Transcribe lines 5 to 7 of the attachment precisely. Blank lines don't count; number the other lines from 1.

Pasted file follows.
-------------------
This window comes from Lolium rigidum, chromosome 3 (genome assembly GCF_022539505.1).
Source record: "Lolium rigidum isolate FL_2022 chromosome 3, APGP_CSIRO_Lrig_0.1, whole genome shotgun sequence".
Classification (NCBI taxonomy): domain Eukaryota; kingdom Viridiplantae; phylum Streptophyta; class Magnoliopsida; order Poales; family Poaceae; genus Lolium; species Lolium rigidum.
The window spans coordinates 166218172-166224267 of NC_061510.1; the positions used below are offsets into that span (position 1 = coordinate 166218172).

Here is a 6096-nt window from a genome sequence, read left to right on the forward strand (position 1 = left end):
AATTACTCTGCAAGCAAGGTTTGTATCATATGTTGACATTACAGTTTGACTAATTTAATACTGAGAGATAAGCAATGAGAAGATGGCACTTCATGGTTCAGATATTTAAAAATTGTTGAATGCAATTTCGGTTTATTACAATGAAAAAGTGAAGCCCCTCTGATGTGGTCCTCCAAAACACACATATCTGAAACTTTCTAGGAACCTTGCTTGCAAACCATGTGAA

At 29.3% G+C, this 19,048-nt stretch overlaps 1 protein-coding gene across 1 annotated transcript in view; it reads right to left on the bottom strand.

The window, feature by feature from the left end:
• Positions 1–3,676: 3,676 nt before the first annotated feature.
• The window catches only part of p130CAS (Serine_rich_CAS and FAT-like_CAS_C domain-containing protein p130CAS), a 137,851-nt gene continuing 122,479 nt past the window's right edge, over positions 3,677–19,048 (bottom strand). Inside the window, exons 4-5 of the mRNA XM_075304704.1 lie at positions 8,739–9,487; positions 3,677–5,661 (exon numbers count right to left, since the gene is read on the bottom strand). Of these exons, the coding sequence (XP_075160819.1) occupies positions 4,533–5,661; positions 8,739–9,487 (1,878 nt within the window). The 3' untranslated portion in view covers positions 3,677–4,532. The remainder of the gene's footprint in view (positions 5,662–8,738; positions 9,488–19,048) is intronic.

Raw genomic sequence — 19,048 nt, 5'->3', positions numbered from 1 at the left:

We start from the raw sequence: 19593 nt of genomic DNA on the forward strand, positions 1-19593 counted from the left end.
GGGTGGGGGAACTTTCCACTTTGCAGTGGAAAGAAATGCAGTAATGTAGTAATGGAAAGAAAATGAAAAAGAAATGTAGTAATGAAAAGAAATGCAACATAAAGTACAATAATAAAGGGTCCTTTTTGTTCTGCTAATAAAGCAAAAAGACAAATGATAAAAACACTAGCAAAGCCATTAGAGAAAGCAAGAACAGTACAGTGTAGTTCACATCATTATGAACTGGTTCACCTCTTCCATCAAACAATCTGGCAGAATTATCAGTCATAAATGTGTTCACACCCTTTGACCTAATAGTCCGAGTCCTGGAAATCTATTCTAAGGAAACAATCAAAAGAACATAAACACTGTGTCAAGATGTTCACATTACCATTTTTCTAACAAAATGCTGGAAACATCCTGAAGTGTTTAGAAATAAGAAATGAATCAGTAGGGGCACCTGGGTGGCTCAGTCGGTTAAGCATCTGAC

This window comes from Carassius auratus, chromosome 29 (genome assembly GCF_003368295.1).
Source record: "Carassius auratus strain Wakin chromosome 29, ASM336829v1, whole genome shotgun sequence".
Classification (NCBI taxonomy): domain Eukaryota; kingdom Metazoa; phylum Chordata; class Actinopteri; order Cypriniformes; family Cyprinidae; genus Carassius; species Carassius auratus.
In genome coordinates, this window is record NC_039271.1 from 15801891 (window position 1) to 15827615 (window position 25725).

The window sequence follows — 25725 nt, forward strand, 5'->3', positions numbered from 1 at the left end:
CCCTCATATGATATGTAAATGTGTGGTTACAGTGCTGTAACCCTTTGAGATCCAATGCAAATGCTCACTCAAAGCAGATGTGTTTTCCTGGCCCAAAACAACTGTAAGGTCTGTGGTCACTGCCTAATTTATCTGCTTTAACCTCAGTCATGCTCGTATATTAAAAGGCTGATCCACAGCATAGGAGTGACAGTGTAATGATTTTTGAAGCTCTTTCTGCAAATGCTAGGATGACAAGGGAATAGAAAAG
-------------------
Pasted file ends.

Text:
Here is a 6096-nt window from a genome sequence, read left to right on the forward strand (position 1 = left end):
AATTACTCTGCAAGCAAGGTTTGTATCATATGTTGACATTACAGTTTGACTAATTTAATACTGAGAGATAAGCAATGAGAAGATGGCACTTCATGGTTCAGATATTTAAAAATTGTTGAATGCAATTTCGGTTTATTACAATGAAAAAGTGAAGCCCCTCTGATGTGGTCCTCCAAAACACACATATCTGAAACTTTCTAGGAACCTTGCTTGCAAACCATGTGAA

At 29.3% G+C, this 19,048-nt stretch overlaps 1 protein-coding gene across 1 annotated transcript in view; it reads right to left on the bottom strand.